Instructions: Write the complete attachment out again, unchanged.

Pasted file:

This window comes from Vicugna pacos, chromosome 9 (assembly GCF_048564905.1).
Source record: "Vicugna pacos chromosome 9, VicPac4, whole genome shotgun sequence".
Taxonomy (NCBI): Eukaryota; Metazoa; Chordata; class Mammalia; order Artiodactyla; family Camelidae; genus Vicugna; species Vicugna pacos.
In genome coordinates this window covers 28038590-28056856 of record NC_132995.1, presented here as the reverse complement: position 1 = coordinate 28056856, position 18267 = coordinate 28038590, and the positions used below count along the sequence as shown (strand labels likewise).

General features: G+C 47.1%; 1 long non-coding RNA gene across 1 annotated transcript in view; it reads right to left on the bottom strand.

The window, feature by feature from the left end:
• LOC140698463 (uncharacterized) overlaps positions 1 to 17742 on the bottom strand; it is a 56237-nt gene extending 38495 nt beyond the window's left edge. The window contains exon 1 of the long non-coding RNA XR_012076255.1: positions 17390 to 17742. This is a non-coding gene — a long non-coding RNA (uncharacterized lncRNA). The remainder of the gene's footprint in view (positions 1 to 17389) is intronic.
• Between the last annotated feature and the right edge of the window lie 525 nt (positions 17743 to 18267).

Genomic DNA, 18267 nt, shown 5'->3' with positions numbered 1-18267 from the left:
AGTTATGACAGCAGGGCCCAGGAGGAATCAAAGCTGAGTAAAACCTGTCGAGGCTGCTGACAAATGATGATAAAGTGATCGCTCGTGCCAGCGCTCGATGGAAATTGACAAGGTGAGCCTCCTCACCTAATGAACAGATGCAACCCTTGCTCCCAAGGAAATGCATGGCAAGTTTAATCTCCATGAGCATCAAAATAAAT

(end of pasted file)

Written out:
This window comes from Vicugna pacos, chromosome 9 (assembly GCF_048564905.1).
Source record: "Vicugna pacos chromosome 9, VicPac4, whole genome shotgun sequence".
Taxonomy (NCBI): Eukaryota; Metazoa; Chordata; class Mammalia; order Artiodactyla; family Camelidae; genus Vicugna; species Vicugna pacos.
In genome coordinates this window covers 28038590-28056856 of record NC_132995.1, presented here as the reverse complement: position 1 = coordinate 28056856, position 18267 = coordinate 28038590, and the positions used below count along the sequence as shown (strand labels likewise).

General features: G+C 47.1%; 1 long non-coding RNA gene across 1 annotated transcript in view; it reads right to left on the bottom strand.

The window, feature by feature from the left end:
• LOC140698463 (uncharacterized) overlaps positions 1 to 17742 on the bottom strand; it is a 56237-nt gene extending 38495 nt beyond the window's left edge. The window contains exon 1 of the long non-coding RNA XR_012076255.1: positions 17390 to 17742. This is a non-coding gene — a long non-coding RNA (uncharacterized lncRNA). The remainder of the gene's footprint in view (positions 1 to 17389) is intronic.
• Between the last annotated feature and the right edge of the window lie 525 nt (positions 17743 to 18267).

Genomic DNA, 18267 nt, shown 5'->3' with positions numbered 1-18267 from the left:
AGTTATGACAGCAGGGCCCAGGAGGAATCAAAGCTGAGTAAAACCTGTCGAGGCTGCTGACAAATGATGATAAAGTGATCGCTCGTGCCAGCGCTCGATGGAAATTGACAAGGTGAGCCTCCTCACCTAATGAACAGATGCAACCCTTGCTCCCAAGGAAATGCATGGCAAGTTTAATCTCCATGAGCATCAAAATAAAT